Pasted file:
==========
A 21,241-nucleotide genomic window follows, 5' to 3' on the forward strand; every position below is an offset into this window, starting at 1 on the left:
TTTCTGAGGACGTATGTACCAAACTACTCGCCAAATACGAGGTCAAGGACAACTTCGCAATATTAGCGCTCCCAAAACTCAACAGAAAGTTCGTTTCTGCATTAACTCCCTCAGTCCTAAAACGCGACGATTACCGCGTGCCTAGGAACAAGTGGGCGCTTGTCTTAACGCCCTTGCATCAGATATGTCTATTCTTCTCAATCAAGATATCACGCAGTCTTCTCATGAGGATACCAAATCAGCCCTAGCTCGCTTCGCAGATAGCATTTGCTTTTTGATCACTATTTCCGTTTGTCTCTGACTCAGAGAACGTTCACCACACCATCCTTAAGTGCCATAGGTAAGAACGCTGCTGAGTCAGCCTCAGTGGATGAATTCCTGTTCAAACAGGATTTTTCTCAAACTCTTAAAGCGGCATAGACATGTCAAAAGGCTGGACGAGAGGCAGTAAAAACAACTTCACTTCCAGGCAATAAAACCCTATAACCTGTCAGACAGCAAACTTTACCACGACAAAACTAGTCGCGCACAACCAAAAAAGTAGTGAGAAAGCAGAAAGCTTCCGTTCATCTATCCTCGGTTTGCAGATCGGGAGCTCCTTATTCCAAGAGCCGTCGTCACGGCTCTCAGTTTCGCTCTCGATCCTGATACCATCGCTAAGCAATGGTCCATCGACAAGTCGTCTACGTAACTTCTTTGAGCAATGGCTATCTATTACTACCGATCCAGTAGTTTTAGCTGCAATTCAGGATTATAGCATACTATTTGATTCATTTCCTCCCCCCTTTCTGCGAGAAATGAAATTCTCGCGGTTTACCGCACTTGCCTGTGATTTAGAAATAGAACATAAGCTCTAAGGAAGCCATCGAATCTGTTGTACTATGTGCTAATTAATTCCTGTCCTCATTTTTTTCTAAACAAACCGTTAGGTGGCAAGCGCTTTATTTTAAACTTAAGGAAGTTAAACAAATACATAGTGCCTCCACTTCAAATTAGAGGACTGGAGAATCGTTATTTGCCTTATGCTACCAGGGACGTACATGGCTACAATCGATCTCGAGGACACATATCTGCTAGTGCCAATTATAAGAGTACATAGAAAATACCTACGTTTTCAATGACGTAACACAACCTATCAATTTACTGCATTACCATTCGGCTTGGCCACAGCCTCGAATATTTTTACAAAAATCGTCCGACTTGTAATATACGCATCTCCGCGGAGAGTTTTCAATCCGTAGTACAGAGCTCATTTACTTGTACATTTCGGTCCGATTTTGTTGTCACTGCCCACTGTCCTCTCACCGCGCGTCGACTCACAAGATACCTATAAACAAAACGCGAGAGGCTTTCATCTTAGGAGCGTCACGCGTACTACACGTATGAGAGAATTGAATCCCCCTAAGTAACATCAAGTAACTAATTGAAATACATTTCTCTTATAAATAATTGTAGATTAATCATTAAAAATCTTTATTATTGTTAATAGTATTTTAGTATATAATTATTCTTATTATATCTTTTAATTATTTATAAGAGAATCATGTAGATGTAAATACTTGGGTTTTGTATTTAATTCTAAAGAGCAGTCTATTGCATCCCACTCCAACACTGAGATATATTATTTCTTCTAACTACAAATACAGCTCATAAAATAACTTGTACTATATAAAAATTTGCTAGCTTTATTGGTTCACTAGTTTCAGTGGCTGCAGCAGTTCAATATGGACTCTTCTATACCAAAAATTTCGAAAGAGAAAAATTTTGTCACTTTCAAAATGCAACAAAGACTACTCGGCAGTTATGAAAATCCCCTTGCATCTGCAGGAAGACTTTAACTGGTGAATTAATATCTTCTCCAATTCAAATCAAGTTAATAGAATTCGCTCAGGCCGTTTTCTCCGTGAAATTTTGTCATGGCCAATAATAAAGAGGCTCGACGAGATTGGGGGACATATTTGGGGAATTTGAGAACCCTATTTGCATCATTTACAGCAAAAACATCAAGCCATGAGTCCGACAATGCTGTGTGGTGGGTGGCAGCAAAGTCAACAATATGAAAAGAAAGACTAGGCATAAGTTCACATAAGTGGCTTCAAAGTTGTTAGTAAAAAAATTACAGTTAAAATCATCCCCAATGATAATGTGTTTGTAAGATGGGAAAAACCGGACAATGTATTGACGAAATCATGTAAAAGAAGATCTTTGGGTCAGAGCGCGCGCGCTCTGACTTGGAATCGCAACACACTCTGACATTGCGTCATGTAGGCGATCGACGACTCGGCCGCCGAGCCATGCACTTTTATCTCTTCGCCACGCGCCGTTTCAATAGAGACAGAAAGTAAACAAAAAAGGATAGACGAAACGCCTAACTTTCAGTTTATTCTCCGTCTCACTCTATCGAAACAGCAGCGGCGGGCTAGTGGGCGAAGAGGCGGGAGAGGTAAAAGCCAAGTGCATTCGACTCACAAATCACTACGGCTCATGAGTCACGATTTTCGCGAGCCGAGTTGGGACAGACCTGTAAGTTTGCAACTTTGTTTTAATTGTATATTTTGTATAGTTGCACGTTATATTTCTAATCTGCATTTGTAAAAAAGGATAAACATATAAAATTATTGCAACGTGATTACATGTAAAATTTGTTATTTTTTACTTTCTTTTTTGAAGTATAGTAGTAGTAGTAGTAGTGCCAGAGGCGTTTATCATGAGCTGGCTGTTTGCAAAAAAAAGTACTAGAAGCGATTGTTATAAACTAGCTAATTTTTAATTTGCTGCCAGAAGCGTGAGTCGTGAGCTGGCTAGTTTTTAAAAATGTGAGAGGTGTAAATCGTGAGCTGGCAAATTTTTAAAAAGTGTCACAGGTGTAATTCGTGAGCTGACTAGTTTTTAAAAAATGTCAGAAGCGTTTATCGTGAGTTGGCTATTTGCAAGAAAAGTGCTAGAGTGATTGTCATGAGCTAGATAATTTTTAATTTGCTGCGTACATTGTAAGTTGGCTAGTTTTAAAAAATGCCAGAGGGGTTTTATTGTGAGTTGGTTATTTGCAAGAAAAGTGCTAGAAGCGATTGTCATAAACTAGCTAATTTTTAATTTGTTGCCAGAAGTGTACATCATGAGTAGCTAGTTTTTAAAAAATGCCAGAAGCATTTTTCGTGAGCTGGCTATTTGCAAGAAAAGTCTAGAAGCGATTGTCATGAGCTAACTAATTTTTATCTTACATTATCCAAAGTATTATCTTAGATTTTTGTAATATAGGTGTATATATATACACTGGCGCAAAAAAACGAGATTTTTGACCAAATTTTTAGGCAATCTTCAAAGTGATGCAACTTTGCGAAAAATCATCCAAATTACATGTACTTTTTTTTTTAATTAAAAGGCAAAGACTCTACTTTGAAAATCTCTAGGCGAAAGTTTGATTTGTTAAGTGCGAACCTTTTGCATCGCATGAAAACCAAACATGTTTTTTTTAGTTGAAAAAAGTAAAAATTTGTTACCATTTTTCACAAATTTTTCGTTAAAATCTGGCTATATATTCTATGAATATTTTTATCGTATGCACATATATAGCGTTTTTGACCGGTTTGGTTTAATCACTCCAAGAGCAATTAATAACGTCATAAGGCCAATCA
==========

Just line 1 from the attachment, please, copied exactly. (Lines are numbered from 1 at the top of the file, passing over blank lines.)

A 21,241-nucleotide genomic window follows, 5' to 3' on the forward strand; every position below is an offset into this window, starting at 1 on the left: